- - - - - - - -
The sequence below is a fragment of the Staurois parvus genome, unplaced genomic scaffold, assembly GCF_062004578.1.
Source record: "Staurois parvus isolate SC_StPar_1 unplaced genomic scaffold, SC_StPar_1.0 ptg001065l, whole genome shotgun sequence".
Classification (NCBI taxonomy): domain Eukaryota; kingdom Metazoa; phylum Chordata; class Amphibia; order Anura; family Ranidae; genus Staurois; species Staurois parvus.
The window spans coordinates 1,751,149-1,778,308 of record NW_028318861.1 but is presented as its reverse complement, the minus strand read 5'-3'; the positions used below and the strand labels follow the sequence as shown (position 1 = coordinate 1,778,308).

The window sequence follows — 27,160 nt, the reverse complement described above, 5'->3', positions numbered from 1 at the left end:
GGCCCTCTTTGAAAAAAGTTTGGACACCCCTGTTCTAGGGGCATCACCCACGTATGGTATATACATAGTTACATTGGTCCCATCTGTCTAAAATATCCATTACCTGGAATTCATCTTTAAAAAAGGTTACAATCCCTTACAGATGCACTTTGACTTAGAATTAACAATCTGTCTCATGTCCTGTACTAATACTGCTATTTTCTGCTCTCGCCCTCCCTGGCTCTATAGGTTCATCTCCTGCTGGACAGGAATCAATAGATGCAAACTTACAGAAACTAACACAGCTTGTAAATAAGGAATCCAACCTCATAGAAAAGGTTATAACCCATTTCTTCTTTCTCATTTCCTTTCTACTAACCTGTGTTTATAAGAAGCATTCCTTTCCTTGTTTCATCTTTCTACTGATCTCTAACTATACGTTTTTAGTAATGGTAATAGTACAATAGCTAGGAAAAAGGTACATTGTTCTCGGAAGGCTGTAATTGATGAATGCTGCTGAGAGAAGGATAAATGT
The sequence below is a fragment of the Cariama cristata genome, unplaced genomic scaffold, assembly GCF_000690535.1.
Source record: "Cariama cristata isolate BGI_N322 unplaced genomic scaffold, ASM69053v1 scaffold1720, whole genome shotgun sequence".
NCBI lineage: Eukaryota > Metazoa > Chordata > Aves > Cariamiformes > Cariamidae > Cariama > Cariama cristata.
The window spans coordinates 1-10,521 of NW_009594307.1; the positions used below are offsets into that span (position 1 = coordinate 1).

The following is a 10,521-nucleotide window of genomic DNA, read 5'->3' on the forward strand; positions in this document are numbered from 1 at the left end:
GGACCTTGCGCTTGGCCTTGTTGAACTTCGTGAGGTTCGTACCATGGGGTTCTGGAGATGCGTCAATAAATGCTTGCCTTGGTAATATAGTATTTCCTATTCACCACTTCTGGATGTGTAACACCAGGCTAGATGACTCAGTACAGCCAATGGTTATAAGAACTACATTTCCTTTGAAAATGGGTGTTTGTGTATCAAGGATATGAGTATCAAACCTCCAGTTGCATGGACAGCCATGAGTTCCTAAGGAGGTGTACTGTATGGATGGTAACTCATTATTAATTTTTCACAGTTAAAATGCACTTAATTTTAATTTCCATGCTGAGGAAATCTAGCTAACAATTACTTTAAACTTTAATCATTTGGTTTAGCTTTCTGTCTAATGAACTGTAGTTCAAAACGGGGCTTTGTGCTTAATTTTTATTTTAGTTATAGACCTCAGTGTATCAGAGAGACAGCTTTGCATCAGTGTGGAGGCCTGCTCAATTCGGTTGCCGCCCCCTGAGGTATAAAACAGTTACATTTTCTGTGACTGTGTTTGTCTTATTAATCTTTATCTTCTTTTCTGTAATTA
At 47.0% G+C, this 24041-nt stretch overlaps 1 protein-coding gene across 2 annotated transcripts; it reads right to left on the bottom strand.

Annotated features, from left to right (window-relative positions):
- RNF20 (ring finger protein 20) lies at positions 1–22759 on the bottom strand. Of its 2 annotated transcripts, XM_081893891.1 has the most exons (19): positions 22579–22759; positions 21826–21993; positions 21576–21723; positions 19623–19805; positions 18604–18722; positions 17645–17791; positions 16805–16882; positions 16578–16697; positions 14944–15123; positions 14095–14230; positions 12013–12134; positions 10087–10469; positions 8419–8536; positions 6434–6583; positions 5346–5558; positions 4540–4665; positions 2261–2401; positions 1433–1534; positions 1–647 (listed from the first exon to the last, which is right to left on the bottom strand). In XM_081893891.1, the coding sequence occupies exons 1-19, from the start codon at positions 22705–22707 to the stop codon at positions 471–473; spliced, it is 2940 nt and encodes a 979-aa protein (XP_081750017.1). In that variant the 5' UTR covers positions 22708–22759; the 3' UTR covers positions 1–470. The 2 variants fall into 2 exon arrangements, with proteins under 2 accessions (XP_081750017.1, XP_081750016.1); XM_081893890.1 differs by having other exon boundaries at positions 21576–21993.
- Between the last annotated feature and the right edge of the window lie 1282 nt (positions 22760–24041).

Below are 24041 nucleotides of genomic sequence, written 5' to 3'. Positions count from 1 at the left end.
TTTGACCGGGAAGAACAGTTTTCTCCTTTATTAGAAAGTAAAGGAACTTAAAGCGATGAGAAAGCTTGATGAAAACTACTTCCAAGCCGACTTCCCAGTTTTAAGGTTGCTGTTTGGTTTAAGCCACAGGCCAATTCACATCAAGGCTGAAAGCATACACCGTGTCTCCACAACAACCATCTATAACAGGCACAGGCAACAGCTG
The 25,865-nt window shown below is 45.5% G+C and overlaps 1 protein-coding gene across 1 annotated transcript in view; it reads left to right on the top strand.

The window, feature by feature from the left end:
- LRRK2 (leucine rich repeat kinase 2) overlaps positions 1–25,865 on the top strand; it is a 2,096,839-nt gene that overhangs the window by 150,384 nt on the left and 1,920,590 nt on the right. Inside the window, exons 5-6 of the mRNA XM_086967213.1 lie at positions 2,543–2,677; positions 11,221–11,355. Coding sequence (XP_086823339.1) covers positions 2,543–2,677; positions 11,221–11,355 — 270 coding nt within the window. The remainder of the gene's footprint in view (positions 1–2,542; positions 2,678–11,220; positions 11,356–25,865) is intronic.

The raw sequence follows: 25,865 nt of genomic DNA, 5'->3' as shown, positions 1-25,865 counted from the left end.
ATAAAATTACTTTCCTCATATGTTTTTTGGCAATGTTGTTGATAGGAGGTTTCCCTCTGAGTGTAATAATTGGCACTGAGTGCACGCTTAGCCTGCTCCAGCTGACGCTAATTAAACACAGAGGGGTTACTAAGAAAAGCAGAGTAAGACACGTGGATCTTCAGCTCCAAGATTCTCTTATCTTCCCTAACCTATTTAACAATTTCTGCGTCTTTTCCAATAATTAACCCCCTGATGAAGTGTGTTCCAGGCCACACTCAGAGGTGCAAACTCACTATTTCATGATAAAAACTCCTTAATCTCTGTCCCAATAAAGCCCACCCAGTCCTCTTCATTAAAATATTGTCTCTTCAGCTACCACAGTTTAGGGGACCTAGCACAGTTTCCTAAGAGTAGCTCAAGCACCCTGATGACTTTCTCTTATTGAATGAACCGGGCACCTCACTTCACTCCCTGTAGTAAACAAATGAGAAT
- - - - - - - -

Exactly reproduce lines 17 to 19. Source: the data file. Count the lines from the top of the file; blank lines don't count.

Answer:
Below are 24041 nucleotides of genomic sequence, written 5' to 3'. Positions count from 1 at the left end.
TTTGACCGGGAAGAACAGTTTTCTCCTTTATTAGAAAGTAAAGGAACTTAAAGCGATGAGAAAGCTTGATGAAAACTACTTCCAAGCCGACTTCCCAGTTTTAAGGTTGCTGTTTGGTTTAAGCCACAGGCCAATTCACATCAAGGCTGAAAGCATACACCGTGTCTCCACAACAACCATCTATAACAGGCACAGGCAACAGCTG
The 25,865-nt window shown below is 45.5% G+C and overlaps 1 protein-coding gene across 1 annotated transcript in view; it reads left to right on the top strand.